Dubai: A 2-0 sweep against the West Indies means Virat Kohli has now surpassed Mahendra Singh Dhoni’s record as India’s most successful Test captain. The margin with which he beat his predecessor is impressive as he has recorded 28 victories in 48 matches while Dhoni recorded 27 wins in 60 Test matches.
The question that still begs to be asked is: how good is Kohli as a captain despite this impressive record?
It is generally accepted that Dhoni is a better captain than Kohli. It is a public knowledge that Kohli depends heavily on Dhoni even now in limited-overs cricket where one has to take quick decisions.
When Kohli stepped into Dhoni’s shoes as captain, he knew that he had to go a long way and has proved to be a fast learner. Though Kohli hasn’t played under Sourav Ganguly, he has picked up some of his traits, especially Ganguly’s aggression.
Ganguly recently put things into perspective: “He is a tremendous captain and is getting better and better. He was heavily criticised in the IPL, but even then I had said that I believe he is a good captain. He captained well in the World Cup. It’s unfortunate that India lost in the semi-final but I think he has progressed a lot as a captain.”
Surely, Kohli is progressing as a captain with every match. The willingness to improve is a quality that Kohli has in him and that has pushed him to great heights. An indication of his maturity was evident in the final Test at Kingstown Jamaica was the way he made a judicious use of the Decision Review System (DRS), which helped Jasprit Bumrah reach his hat-trick. Kohli also impressed everyone with the way he has rotated his bowlers and the attacking intent he has shown in his field placements.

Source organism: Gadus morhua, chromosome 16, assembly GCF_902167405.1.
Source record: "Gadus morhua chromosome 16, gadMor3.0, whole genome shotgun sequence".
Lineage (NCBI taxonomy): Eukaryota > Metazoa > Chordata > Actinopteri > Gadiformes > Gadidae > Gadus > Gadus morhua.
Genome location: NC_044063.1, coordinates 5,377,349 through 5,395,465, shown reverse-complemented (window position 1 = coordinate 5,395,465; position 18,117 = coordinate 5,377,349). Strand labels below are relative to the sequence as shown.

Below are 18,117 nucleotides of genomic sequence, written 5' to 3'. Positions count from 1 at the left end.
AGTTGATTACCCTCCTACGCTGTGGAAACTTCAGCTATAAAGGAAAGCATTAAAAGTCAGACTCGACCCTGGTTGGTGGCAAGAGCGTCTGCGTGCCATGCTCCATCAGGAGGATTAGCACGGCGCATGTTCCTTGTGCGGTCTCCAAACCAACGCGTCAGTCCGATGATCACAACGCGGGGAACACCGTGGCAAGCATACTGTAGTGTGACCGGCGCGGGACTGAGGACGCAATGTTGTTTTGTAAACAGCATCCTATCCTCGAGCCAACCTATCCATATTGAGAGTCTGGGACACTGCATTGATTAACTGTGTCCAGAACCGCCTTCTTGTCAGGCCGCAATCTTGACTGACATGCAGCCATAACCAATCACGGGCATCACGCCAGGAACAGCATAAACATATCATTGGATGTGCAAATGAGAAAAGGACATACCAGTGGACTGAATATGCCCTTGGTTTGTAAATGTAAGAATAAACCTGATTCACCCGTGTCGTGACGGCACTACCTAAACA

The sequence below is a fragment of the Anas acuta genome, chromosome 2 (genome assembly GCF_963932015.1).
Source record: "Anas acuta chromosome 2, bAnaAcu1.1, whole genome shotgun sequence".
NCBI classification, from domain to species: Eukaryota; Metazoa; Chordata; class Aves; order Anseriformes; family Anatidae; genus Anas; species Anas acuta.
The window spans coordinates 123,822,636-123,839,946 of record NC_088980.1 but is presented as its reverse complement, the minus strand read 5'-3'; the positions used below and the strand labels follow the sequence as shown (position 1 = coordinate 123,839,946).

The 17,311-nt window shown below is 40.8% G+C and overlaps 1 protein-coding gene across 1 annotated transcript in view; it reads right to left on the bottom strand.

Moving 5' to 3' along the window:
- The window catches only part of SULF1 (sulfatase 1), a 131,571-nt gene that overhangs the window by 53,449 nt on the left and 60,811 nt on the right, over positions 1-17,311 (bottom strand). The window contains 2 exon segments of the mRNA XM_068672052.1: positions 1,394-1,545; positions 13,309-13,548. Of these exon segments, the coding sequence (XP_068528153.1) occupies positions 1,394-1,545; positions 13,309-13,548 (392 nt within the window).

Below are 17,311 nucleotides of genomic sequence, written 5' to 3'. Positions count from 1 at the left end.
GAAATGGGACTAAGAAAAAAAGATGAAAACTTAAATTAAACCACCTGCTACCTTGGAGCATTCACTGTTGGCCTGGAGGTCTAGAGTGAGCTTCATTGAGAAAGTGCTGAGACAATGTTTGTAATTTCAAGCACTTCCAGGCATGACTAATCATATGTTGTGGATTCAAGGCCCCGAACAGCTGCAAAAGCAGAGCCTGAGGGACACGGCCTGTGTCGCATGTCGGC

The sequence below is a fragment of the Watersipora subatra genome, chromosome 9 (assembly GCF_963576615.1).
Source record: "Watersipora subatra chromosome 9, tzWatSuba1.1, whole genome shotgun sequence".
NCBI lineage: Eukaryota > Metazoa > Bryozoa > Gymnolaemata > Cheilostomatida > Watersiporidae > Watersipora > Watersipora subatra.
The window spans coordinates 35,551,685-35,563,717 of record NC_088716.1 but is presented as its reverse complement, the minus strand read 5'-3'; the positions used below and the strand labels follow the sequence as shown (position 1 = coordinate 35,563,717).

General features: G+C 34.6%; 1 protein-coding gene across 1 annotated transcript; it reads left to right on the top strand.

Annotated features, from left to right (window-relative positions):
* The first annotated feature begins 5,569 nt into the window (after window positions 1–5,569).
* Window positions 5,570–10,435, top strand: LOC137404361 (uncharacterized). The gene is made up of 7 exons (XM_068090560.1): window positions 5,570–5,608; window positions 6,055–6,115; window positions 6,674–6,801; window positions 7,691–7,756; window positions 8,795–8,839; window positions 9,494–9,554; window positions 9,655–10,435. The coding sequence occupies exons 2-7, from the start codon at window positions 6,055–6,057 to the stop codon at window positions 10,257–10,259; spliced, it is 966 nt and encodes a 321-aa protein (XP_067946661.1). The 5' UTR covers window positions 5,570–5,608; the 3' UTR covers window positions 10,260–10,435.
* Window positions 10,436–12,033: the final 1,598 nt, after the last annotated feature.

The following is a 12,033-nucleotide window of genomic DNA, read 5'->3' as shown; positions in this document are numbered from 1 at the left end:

It’s not easy to focus on the whole team to deliver at their best and still do justice to one’s reputation as the No. 1 batsman in the team — but Kohli has come out in flying colours. He was the first batsman to reach 20,000 international runs in a decade and much to his credit, has not let captaincy affect his batting form.
A minus point in his personality had been if things did not go his way, Kohli often lost his temper and that in turn affected his decision-making. Head coach Ravi Shastri has played a role here though — he has been able to direct Kohli and even alter his behaviour, both on and off the field, to a great extent.
Great batsmen have rarely been good captains because they expect others in the team too to match up to their level. When that doesn’t happen, their impatience leads to losing control over the team. However, captaincy is all about handling ups and downs in a game with calmness and that is a trait Kohli will have to master to remain the best. Fortunately for him, he now has a team that can deliver.
It is five years since Kohli took over as the permanent Test captain from Dhoni, soon after the Melbourne Test in December 2014. Now 30, Kohli has lots of cricket left in him and he is on the path to end up as the highest run-getter and could well race past South Africa’s Graeme Smith (53 Test wins) and Ricky Ponting (48) to become the world’s most successful captain.